Nor is it a good idea to alight at the next stop, the Horrible Cave, unless you are an emboldened spelunker. Actually, there is a reasonable chance you may be so, for last time we did a readership survey it turned out that almost three-quarters of Hooting Yard readers have survived terrifying imperilment in caves, though not of course in the Horrible Cave itself. And it has to be said that the Horrible Cave is so horrible that it makes every other cave in any given subterranean system seem like a Prudence Foxglove Sunday School. The branch line volunteers refused to place any health and safety notices at the stations, even here, so you will have to keep your wits about you and use that unfashionable tool, common sense. But if you are a regular reader of Hooting Yard, you will of course have plenty of that.
And so we steam on, still creaking, to the Macabre Village. Please note that this is not the Macabre Yet Goofy Village you may have read about in the works of Jean-Claude Unanugu, nor the same writer’s Goofy But Macabre Village. Those are fictional. This is just a macabre village, with no goofiness to be found, however hard you might search. If you jump off the train here, try not to go too close to any of the buildings, and take a torch with you, the more powerful the better. In fact, take a torch and a bag of pebbles. You can throw the pebbles at anything macabre that looms out of the shadows intent upon attacking you.
Anybody with any sense will have stayed on the train, and be rewarded by arriving some hours later at The Ponds. This used to be a popular destination for picnicking parties, particularly the pond known as Stagnant Inky-Black Fathomless Spooky Pond, where generations of tinies cavorted and capered. Some of them even made it home alive.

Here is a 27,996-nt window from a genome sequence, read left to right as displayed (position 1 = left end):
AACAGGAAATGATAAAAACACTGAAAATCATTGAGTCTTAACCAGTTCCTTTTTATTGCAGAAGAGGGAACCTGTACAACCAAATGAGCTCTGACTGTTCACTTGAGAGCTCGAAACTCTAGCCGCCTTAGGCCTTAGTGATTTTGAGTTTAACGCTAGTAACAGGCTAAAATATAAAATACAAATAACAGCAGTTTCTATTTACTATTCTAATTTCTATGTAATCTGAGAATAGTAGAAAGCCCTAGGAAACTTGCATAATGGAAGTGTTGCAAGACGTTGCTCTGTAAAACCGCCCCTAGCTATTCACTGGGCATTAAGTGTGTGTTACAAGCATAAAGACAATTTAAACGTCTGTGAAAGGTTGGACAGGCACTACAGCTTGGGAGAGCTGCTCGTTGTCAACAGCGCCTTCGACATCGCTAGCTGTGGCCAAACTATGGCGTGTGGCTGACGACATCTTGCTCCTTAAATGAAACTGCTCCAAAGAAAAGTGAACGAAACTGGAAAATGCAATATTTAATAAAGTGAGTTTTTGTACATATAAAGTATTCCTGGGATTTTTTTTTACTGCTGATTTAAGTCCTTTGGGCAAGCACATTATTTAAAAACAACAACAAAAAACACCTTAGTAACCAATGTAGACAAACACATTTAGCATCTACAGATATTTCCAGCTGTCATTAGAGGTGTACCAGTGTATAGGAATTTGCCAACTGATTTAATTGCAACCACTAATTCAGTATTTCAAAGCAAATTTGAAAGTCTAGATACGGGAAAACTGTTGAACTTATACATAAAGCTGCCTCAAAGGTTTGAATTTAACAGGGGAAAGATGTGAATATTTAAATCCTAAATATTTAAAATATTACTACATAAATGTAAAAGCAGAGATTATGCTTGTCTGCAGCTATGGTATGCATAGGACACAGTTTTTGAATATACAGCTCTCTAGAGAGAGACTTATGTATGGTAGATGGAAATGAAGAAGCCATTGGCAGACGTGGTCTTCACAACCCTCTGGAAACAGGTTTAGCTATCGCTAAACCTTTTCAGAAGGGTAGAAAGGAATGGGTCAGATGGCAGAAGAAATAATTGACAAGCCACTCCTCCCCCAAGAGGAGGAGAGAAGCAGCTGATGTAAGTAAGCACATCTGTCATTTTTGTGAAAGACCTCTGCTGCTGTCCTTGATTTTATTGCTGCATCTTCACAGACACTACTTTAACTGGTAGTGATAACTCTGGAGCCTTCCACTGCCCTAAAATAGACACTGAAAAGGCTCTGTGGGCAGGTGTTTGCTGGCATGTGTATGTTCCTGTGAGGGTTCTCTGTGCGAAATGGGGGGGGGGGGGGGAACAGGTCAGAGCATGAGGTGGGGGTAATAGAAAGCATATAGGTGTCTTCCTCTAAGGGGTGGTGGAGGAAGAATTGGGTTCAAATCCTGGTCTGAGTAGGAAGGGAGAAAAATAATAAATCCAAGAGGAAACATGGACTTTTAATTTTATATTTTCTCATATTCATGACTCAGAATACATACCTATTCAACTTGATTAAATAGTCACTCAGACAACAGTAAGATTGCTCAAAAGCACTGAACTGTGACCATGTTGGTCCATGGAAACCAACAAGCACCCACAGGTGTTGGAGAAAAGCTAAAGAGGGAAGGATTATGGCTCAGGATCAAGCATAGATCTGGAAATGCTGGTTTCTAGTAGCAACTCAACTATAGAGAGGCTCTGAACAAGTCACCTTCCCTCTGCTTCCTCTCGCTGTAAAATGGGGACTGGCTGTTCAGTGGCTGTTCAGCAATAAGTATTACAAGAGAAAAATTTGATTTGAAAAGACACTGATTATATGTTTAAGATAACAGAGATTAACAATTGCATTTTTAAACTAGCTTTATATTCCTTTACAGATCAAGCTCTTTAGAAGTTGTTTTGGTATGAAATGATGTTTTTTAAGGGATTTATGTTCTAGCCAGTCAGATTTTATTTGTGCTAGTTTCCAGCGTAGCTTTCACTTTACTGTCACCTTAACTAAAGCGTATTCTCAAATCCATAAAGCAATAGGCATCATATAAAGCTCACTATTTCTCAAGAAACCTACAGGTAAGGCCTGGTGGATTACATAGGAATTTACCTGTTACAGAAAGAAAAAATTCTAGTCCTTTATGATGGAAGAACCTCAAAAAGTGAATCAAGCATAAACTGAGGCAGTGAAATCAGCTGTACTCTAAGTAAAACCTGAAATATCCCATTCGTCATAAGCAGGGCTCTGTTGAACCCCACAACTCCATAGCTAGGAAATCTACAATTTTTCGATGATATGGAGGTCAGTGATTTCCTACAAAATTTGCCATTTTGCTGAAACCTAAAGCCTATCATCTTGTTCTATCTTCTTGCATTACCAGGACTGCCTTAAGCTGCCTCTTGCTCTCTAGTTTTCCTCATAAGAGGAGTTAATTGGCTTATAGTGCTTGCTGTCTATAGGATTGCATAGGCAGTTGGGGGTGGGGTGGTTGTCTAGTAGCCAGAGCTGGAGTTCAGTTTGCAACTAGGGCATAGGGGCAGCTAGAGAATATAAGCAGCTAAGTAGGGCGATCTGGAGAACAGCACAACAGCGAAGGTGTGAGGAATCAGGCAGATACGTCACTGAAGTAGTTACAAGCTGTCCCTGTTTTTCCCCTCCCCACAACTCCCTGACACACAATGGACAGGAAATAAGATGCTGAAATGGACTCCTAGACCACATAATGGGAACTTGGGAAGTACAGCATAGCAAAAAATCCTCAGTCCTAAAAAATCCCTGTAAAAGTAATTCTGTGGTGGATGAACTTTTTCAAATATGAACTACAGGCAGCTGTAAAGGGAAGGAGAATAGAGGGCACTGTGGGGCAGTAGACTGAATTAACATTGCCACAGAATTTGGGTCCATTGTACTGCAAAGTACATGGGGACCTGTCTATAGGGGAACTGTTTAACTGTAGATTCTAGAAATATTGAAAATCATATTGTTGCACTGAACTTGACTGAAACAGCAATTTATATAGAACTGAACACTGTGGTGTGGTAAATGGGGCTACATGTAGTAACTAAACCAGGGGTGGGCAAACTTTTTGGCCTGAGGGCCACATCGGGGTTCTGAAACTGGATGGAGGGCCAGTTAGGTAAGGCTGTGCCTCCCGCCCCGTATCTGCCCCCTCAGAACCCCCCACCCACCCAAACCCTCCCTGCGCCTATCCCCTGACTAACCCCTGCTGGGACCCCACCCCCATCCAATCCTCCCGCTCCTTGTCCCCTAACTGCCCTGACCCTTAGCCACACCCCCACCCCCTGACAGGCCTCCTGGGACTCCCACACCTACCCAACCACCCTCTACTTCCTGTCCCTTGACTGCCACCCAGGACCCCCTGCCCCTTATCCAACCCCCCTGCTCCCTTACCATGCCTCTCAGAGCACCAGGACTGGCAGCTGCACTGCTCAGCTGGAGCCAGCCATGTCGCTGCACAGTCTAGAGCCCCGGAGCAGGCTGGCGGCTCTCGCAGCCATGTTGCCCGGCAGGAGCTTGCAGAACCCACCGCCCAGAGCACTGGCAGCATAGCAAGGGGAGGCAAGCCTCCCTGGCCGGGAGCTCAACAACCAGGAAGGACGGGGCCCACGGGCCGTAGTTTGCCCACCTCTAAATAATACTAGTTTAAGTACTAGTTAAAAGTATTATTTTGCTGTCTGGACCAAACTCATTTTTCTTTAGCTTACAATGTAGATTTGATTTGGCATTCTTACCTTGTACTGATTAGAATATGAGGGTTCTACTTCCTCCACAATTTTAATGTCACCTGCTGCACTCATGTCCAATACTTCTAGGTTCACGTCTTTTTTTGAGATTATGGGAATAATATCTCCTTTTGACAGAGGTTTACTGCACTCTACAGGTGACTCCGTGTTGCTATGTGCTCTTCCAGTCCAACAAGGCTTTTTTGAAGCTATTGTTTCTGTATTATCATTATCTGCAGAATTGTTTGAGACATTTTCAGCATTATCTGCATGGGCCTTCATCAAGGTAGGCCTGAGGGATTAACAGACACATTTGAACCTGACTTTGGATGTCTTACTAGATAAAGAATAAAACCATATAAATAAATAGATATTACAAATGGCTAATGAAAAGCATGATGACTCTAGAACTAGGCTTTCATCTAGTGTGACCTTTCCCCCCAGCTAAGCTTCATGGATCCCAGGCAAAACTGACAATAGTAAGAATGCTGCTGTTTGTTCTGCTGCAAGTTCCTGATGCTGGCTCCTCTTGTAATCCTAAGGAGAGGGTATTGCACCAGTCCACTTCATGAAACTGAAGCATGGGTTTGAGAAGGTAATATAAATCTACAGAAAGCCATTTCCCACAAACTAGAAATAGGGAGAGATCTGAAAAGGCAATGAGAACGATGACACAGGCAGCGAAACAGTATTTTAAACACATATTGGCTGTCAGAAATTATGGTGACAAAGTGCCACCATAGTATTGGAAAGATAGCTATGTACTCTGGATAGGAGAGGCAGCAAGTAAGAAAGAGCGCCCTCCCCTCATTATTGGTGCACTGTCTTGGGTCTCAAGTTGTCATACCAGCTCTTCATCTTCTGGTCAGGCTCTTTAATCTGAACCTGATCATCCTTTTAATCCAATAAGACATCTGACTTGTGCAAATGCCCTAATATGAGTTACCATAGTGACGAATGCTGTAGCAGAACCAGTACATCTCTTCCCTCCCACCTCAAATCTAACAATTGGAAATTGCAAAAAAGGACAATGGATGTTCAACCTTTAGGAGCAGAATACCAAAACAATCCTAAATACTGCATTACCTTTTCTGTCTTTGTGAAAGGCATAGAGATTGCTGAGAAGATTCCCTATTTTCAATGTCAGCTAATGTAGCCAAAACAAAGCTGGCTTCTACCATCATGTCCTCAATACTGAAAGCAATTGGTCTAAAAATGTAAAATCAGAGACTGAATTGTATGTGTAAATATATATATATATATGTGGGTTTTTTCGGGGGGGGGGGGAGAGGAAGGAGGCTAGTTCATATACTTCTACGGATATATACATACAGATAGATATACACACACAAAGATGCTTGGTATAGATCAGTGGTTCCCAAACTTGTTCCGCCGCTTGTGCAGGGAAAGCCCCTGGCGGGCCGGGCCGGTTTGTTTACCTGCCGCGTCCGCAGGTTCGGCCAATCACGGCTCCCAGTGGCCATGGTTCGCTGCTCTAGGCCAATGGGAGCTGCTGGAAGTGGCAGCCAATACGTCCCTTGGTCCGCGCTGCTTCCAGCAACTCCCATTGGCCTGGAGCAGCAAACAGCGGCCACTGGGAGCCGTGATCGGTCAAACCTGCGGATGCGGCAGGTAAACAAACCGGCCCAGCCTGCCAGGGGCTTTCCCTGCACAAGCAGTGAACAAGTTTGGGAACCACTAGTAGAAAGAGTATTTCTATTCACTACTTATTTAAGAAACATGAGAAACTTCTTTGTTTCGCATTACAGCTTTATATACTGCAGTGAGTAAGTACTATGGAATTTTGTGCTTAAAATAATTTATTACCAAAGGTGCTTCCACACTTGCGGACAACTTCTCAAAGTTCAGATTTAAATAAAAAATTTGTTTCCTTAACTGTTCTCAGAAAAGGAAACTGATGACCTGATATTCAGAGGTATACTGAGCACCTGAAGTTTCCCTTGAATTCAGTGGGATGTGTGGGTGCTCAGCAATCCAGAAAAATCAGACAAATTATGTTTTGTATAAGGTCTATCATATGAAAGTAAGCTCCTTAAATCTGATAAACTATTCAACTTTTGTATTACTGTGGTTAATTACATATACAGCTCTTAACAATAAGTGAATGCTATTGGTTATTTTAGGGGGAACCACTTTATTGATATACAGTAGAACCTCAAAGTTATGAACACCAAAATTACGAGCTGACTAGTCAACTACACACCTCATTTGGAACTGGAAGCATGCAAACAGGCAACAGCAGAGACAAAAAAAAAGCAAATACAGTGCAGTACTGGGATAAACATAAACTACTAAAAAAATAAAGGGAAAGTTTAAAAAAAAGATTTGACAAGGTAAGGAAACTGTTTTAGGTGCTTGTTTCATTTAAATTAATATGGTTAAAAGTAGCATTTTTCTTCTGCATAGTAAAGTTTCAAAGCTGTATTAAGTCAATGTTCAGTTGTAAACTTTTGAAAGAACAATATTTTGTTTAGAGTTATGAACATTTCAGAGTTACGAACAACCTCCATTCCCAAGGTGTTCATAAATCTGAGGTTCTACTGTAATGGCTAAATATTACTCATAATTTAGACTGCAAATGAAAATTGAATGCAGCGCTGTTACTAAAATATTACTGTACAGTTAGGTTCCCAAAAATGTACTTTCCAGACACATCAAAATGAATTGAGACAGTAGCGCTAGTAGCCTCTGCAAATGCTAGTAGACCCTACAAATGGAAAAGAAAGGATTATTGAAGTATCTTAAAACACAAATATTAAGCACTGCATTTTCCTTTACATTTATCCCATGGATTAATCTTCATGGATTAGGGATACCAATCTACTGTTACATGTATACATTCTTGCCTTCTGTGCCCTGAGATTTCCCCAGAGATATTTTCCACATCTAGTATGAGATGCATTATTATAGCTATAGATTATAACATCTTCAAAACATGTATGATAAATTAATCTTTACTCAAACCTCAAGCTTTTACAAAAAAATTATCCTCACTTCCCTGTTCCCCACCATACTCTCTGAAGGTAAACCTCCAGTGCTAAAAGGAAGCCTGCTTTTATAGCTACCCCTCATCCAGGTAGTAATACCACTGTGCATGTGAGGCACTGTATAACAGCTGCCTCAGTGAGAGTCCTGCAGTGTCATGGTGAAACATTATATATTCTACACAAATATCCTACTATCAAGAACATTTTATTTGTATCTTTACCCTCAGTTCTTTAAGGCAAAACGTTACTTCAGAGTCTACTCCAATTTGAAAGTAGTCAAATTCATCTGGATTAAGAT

From The Ponds it is a short hop to Pang Hill, where the famous Orphanage graveyard is well worth a visit. Take a cotton napkin to mop up your tears. Various mawkish pamphlets are available from the graveyard gift shop, including some insufferably dreary collections of verse by Dennis Beerpint, penned (as he would say) before his reinvention as a twenty-first century beatnik. On that point, it appears that our cherished poetaster has disavowed his earlier work. He issued some kind of manifesto the other day declaring that he intends to rewrite each and every one of his pre-beatnik poems in the beatnik style. Whether or not that is something to look forward to I am not sure. It might be a good idea to snap up as many of his twee verses as you can while you are at Pang Hill, if you can cease sobbing and do a Winslety gather.
The next stop is Pointy Town. The station is, of course, magnificent, and very pointy. Indeed, it is thought to be the pointiest railway station on the planet. Before reopening the branch line, the volunteers made a special effort to eradicate any blunt bits on the station concourse, using a sort of antisandpaper, supplies of which they found untouched in a basement storeroom of Hubermann’s, the gorgeous department store.
And so, finally, to the benighted fishing village itself, O’Houlihan’s Wharf. For obvious reasons, the timetables are less than accurate, but you should arrive within two or three weeks of setting out from Hooting Yard. You will be exhausted, and your head will be enveloped in steam, but you will I hope experience a Lovecraftian shudder as you step on to the platform, with the sudden, hideous realisation that there is no way back, and you must spend the rest of your days trudging up and down the rotting jetty, befouled seawater sloshing against your boots, and squalls blowing in from the west.
NOTE : Signage by OSM, to whom many thanks. The picture of the train on the cover of the brochure is from Agence Eureka.